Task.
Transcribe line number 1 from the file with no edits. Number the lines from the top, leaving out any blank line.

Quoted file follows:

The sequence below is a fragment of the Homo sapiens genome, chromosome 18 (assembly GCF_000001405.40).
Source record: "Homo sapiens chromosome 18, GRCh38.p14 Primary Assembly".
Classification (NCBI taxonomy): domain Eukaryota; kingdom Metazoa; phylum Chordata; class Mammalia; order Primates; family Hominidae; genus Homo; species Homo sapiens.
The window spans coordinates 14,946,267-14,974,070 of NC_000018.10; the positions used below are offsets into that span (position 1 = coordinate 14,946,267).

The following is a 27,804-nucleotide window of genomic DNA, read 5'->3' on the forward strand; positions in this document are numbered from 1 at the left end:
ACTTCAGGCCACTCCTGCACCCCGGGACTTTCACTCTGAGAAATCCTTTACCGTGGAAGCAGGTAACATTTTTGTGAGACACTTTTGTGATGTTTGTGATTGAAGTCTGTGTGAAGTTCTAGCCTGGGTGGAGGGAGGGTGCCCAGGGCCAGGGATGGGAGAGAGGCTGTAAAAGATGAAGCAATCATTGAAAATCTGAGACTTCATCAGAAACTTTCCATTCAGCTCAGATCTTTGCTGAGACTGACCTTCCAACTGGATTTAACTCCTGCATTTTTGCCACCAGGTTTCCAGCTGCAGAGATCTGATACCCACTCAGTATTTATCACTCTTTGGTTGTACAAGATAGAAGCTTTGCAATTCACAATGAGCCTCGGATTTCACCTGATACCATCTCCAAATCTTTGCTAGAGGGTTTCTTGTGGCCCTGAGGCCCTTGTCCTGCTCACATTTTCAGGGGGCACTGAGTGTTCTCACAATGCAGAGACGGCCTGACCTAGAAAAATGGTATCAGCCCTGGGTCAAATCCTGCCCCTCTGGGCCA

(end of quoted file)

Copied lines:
The sequence below is a fragment of the Homo sapiens genome, chromosome 18 (assembly GCF_000001405.40).